13. By: Vittoria Cerasi; Paola Galfrascoli
    Abstract: We empirically evaluate the impact of the new resolution policy, the so-called Bank Recovery and Resolution Directive (BRRD) enacted in 2016, on the cost of funding for EU banks. We first measure the change in the spreads of credit default swaps on subordinated and senior bonds issued by EU banks around the period when the policy became effective and provide evidence of a greater increase in the risk premia of more junior bail-in-able bonds than for senior bonds. We then investigate the reasons for the different intensities by which this policy has affected the banks in our sample. We uncover specific characteristics of banks and macroeconomic factors to explain this heterogeneity. Banks with more problematic loans, that are less capitalized, and that are headquartered in countries with a higher risk premium on sovereign debt have experienced a greater rise in the cost of their funds; conversely, larger banks with a greater proportion of domestic over total subsidiaries were less affected. Moreover, we show that the low-interest-rate environment has increased the riskiness of all the banks in our sample. Overall, our paper provides evidence that market discipline has been reinforced by the adoption of the BRRD.
    Keywords: Bank resolution; Credit Default Swaps; Market discipline.
    JEL: G28 G21 G14
    Date: 2021–07
  14. By: William A. Barnett; Xue Wang; Hai-Chuan Xu; Wei-Xing Zhou
    Abstract: We model hierarchical cascades of failures among banks linked through an interdependent network. The interaction among banks include not only direct cross-holding, but also indirect dependency by holding mutual assets outside the banking system. Using data extracted from the European Banking Authority, we present the interdependency network composed of 48 banks and 21 asset classes. Since interbank exposures are not public, we first reconstruct the asset/liability cross-holding network using the aggregated claims. For the robustness, we employ three reconstruction methods, called $\textit{Anan}$, $\textit{Ha\l{}a}$ and $\textit{Maxe}$. Then we combine the external portfolio holdings of each bank to compute the interdependency matrix. The interdependency network is much denser than the direct cross-holding network, showing the complex latent interaction among banks. Finally, we perform macroprudential stress tests for the European banking system, using the adverse scenario in EBA stress test as the initial shock. For different reconstructed networks, we illustrate the hierarchical cascades and show that the failure hierarchies are roughly the same except for a few banks, reflecting the overlapping portfolio holding accounts for the majority of defaults. Understanding the interdependency network and the hierarchy of the cascades should help to improve policy intervention and implement rescue strategy.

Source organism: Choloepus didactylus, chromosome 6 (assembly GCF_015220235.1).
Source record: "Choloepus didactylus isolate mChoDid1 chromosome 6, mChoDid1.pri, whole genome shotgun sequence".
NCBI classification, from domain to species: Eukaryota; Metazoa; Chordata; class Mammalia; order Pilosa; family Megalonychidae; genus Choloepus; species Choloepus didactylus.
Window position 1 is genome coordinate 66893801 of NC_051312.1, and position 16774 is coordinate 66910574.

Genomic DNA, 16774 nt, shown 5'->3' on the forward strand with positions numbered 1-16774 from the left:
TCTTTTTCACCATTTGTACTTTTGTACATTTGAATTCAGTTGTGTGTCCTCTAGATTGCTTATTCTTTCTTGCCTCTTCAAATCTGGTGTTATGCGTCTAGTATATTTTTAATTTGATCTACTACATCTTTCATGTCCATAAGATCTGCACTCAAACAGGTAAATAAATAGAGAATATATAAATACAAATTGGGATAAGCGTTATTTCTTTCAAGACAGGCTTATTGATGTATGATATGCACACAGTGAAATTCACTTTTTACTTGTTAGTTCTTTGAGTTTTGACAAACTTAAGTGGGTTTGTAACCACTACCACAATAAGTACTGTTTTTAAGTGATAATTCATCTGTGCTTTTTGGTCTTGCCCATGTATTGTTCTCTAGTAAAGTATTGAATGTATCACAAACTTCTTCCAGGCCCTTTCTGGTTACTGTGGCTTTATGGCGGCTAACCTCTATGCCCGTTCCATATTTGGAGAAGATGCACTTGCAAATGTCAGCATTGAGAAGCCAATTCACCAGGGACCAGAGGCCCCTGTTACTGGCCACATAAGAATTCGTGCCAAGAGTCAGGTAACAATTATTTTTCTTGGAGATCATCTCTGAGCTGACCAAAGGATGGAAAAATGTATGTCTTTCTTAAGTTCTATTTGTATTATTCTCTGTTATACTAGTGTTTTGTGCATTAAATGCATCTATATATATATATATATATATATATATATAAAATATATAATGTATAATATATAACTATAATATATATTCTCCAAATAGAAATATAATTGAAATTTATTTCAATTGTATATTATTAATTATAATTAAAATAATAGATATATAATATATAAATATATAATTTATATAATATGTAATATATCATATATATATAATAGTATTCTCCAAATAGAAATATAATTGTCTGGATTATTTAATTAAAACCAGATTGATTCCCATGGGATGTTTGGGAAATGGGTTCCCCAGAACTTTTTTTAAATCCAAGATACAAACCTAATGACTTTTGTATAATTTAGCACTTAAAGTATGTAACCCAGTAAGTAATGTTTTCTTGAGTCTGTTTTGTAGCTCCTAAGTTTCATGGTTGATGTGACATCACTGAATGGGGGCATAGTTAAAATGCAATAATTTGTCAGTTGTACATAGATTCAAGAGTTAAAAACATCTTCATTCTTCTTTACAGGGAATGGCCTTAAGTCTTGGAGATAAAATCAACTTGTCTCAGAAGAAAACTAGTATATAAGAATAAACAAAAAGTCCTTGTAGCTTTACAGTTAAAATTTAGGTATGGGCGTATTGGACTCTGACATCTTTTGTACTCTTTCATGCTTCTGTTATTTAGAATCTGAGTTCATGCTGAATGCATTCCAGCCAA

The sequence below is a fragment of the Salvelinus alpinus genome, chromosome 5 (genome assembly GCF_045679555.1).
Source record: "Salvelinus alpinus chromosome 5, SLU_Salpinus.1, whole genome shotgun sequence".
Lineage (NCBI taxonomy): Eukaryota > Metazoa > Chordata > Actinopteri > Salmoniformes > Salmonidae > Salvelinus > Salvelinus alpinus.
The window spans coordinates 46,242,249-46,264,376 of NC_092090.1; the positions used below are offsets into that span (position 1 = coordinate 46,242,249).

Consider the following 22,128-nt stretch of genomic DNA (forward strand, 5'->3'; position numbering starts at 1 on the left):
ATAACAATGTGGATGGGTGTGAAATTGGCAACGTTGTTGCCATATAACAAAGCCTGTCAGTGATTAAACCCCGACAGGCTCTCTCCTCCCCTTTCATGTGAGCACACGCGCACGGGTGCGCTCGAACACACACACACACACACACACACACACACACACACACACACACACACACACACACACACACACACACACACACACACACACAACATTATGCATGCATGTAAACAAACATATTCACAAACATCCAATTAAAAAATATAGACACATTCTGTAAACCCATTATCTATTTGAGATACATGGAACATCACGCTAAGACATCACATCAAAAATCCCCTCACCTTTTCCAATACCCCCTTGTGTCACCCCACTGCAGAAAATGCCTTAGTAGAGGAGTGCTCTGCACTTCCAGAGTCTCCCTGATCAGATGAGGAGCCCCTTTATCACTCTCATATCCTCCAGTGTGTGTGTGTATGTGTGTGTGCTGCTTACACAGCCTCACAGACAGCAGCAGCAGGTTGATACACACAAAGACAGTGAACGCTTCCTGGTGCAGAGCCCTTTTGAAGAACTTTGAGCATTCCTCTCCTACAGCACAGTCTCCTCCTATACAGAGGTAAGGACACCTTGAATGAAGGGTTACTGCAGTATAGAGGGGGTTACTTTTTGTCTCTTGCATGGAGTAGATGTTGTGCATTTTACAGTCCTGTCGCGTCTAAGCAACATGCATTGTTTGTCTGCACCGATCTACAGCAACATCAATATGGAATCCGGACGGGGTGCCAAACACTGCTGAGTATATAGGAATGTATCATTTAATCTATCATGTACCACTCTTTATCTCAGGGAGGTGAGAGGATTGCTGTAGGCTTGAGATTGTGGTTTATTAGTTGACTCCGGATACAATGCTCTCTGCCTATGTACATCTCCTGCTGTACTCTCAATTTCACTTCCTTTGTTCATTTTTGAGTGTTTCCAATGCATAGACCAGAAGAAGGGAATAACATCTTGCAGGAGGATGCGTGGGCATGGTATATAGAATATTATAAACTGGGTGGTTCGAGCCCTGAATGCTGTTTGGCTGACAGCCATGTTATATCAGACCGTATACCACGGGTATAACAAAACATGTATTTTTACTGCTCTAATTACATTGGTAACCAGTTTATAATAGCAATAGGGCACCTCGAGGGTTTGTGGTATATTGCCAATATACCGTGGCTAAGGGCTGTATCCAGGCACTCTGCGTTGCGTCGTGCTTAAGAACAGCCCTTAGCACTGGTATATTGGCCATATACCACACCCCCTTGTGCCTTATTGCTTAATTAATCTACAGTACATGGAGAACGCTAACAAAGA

Date: 2021–06
  15. By: Tristan L. Botelho; Daniel Fehder; Yael Hochberg
    Abstract: Entrepreneurship is thought to be a key driver of economic growth. While there are myriad forms of entrepreneurship, ranging from self-employment to small and medium size enterprises to technology- and innovation-driven startups, recent research provides evidence that the relationship between entrepreneurship and economic growth is driven not by overall quantity of new firm entry, but rather by a small subset of high-growth startups that are primarily categorized as innovation-driven. This paper provides a survey of the growing literature on the economics of such innovation-driven entrepreneurship. We begin by distinguishing between the various forms of entrepreneurship, which are often confounded in both theory and empirical work. We lay out the current state of knowledge, and describe the challenges faced by researchers in the field, particularly around measurement, data and identification. We conclude with an overview of the major open questions and directions for future research in the area.
    JEL: O0 O3
    Date: 2021–07
  16. By: Kim Kaivanto; Peng Zhang